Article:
RETIREMENT PLAN FEES ARE A MYSTERY BECAUSE MOST FINANCIAL SERVICES FIRMS WANT THEM TO BE! They are masters at making fees difficult to assess. The fees are never completely hidden, just hard to get to. Think about it. The price of virtually everything you purchase is prominently displayed. Yet have you tried to read a fee disclosure or prospectus from a financial services firm? These ridiculously lengthy documents can confuse industry veterans. Novices have virtually no chance. The fees are in there somewhere. But you have to find them and then figure out if they apply to your plan.
Things are getting better though. Now more than ever 401k (and other employer sponsored retirement plans) fees are in focus. More articles, more research, more lawsuits, more legislation, more comedians riffing on fees, etc. (Yes, comedians are even making a joke of 401k fees these days). The DOL required Fee Disclosure in the past several years (even though I think it has largely failed).
This is as it should be. Most plans, and plan participants, are grossly overcharged. While plan fees have come down, the fee reductions have been minimal – hardly anything to get excited about. The current average for small plans is around 1.30% to 1.35%, depending upon the study. They are down roughly 10 to 15 basis points in the past five to ten years. Big whoop. They are still absurd. Fees will vary from plan to plan, but far more can get closer to .50% per employee. Not all will, but many can. Even small, micro plans.
Don’t get me wrong – I would never expect the average person to be able to explain, in detail, their 401k plan fees. Maybe a few can, but most won’t be able to. But it’s not unreasonable at all to expect the average person to have a general sense of what they pay and how each service provider to the plan is compensated.
This comes down to the attitude of the employer. If you make a commitment to helping your employees understand plan fees then it will happen. You should demand that your adviser provide some type of basic education on plan fees. Not an hour long seminar where they blather on about all their expertise, experience, competence, value, etc. Something short and concise about each fee and it’s purpose.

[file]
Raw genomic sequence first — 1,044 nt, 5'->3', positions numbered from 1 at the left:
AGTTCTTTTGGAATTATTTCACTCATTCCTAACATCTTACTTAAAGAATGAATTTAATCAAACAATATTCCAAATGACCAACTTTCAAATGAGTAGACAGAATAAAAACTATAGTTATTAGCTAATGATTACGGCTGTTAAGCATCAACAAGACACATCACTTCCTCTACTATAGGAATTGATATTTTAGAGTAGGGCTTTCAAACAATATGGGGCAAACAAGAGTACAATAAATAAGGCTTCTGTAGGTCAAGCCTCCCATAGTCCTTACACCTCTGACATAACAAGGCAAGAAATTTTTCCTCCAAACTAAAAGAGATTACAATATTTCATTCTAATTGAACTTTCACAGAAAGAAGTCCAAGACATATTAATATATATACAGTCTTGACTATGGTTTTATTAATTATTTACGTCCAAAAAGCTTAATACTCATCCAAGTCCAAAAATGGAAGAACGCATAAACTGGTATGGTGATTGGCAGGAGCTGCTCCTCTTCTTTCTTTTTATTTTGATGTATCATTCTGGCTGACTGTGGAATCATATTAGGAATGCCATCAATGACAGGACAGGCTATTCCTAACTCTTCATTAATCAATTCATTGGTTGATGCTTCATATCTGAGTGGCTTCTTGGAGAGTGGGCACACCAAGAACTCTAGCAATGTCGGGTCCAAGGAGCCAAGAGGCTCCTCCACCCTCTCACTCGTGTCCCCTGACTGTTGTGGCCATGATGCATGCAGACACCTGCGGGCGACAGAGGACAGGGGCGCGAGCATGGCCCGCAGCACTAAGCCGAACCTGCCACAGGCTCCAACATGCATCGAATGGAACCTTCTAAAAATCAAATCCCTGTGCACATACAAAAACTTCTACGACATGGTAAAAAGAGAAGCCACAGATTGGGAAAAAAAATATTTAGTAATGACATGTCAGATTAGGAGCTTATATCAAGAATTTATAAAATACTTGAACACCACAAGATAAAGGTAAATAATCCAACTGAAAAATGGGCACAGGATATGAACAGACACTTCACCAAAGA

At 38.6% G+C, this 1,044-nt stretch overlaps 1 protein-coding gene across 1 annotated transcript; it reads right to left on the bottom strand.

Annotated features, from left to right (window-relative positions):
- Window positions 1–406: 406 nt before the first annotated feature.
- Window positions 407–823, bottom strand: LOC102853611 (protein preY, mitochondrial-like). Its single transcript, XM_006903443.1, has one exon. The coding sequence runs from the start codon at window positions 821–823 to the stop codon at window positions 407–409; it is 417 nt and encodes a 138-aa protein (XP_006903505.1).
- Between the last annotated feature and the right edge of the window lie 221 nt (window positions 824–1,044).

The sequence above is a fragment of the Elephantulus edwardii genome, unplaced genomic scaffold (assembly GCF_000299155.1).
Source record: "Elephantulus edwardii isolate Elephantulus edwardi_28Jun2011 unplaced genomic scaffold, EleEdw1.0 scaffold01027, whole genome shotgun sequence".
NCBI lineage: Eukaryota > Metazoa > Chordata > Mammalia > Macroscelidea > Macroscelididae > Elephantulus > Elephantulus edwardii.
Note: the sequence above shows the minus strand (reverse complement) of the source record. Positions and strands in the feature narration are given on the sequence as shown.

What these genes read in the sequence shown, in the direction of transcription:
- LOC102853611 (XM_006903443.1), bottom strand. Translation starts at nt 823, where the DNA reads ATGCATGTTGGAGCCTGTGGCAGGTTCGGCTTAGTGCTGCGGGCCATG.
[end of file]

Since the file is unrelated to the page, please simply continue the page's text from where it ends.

Unfortunately, many employers don’t take this on because they aren’t even sure about their plan fees and don’t know if they are competitive. They might be legitimately concerned that they cannot justify their fees – so why educate staff about them. And if employees aren’t making a big issue of it, why bring it up?
The employer should present to each employee a one page sheet explaining the important fees. These are the larger fees which represent the main costs of the service providers on the plan.
The key figure for employees is the percentage of their account which pays for plan services and investments. This is how much they pay. Why can’t this be presented on one page? Seriously – with one line item and cost for each. That’s it. Distribute it once a year with the updated percentage per person and new total plan costs. Nothing fancy – no small type and endless disclosures. Would this be so hard to produce and understand?
The idea that employees cannot understand their plan fees is ludicrous. When you make a commitment to educating your staff about fees, and work with an adviser that will help you do this, the majority of your employees will have a better idea of what they pay. In addition, you will them become better consumers of financial products and services they purchase outside of the workplace.
401k and other retirement plans that pay for either record keeping or advisory guidance as a percentage of assets are getting ripped off. We explain here why employers should purchase these support services as a flat fee or on a per person basis. It’s a great way to save big money on plan expenses. Unfortunately, way too many plans pay the wrong way.
In the rash of recent 401k lawsuits, I haven’t seen any that tackle this specific issue. Up until now.
The employees of Mass Mutual sued their employer over excessive fees in their 401k plan. I suppose management felt like the plan they were providing to their customers was good enough for their employees. The employees didn’t think so. Apparently the employees only like their products for everyone else except them!
They settled for $31 Million. They also agreed to eliminate paying for record keeping as a percentage of assets for four years. Good. Then what? Are they really going to go back to an asset-based method? Would they do something this stupid?
I assume we will see more retirement plan lawsuits based upon asset-based fee models. It’s an obvious and easy target. Employers can and should change how they pay. If their current service providers don’t bill this way, they can find many that do.
The 20 minute segment by John Oliver of LastWeekTonight from early June has been making the rounds in the financial services industry. If you haven’t seen it yet, here it is. Very clever and – warning – with adult humor throughout. Many laughs and the spoof commercial at the end is fantastic.
Generally speaking, his comments about the industry are spot on! It appears to be motivated by the research they were doing on their 401k plan. I was quite surprised they decided to take this issue on. Seems like something that might not hold his audience. In fact, he had to ask for their patience during the segment.
Their 401k with John Hancock is lame. It is not “competitively priced” for new plans. Yes, there are administrative costs, etc. for all 401k plans, but the fees built in to their product are absurd. They are part of the problem – not the solution.